Hardiness isn’t the most notable characteristic of the Archer strawberry variety, however. Size matters. Archer is a gigantic strawberry variety. The berries are very large, topping out at a staggering 50 grams (a little bit less than 2 ounces). That is quite large for a strawberry. Big berries have been bred before, though. The new Archer strawberry variety succeeds in another category where other large-fruited varieties have notably failed: taste.
Continue reading The Archer Strawberry Variety
Strawberry plants are quite complex to be such small plants. The production and yield from plants that size are normally fairly small, but the modern strawberry varieties have been bred extensively to produce huge yields from relatively small plants. Since almost everyone loves strawberries, growing them has become big business. In 2012, over 3 billion pounds of strawberries were produced in the United States, and the value of that haul was about $2,400,000,000 (according to the USDA). That is some serious coinage by any standard. And, that is why there is constantly research and scientific endeavors to increase strawberry production. The more available, the more that will be purchased and eaten (or so the reasoning goes). Literally hundreds of varieties have been developed and released over the years by different research stations in the US and across the globe. The modern strawberry plants that give us the huge and delectable fruits of today weren’t always such prolific producers. In fact, ancient strawberry plants are quite a bit different.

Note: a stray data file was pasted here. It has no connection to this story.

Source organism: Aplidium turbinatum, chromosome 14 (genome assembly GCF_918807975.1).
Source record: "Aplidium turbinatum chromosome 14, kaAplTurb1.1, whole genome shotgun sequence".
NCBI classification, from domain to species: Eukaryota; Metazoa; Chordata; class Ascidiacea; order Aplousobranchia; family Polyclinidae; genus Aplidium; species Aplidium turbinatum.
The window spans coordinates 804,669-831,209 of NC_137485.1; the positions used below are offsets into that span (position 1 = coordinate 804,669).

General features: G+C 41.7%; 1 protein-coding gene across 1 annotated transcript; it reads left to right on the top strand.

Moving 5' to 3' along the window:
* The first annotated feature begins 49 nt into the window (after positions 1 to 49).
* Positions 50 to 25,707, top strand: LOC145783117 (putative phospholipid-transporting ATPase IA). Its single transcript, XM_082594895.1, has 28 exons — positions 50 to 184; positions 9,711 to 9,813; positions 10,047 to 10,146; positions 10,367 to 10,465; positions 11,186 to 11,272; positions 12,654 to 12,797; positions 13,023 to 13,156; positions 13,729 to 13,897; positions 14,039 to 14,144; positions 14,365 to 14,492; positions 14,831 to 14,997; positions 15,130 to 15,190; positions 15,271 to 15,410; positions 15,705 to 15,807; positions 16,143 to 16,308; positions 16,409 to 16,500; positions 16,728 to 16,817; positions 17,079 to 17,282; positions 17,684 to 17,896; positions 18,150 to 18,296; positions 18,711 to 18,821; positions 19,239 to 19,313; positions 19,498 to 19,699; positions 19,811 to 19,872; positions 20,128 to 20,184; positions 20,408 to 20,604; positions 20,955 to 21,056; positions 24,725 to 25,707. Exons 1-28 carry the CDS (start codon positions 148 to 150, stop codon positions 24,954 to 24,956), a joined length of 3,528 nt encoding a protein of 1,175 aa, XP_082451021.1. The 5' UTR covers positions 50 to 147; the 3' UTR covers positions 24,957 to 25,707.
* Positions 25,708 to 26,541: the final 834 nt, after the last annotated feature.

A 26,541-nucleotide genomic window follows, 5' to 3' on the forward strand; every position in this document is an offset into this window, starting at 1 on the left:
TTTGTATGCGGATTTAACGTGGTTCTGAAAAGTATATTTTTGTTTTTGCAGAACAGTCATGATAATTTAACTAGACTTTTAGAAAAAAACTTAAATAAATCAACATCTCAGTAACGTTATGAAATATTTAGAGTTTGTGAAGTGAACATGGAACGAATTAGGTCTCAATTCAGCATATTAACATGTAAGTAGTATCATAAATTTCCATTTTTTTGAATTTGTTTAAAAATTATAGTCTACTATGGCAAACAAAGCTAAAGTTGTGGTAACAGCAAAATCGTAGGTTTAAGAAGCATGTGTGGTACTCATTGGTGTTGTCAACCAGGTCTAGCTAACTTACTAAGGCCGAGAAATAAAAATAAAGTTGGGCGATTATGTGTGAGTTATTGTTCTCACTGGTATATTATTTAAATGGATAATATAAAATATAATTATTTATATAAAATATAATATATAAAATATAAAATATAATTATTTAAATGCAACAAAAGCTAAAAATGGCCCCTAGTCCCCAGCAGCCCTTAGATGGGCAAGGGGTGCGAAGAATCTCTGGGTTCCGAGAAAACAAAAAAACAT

Continue reading Ancient Strawberry Plants Genetic Sequencing
Few things are more frustrating for a farmer or gardener than to toil for hours in heat and rain while nurturing his growing plants with tender loving care only to see some infernal sign that a microscopic invader has set up shop among the plants. After working for hours preparing the earth, planting the plants, and weeding out the uninvited party crashers, it can provoke feelings of desperation, despair, and disillusionment to watch once-healthy plants wilt and die.
The wilting of future dreams and enjoyment as the plants become marred and disfigured with bacterial blemishes and fungal flaws is enough to make a budding gardener hang up the trowel and garden gloves for good. Be ye irked no longer! You don’t have to wave the white flag of final surrender if the unseen organisms wage war upon your growing goodies. In fact, you can identify and slay such scurrilous offenders with a little help from qualified specialists.
Continue reading Strawberry Plant Disease Diagnosis
If You Plant a Strawberry Top, Will It Grow a Strawberry?
Over the course of the years, I have had several people ask me this question, or a version of it: “If you plant a strawberry top, will it grow a strawberry?” This year, however, I have received a noticeable increase in the number of curious questioners hoping to make good on the part of the strawberry most commonly used as a grip while the rest of the fruit is gnawed in happy contentment. After all, the little bit of white flesh left under the calyx and stem isn’t good for much other than, perhaps, making a bit of strawberry water. I don’t know why the curiosity has spiked, but it is a valid question. Since curious minds want to know…
Continue reading If You Plant a Strawberry Top, Will It Grow a Strawberry?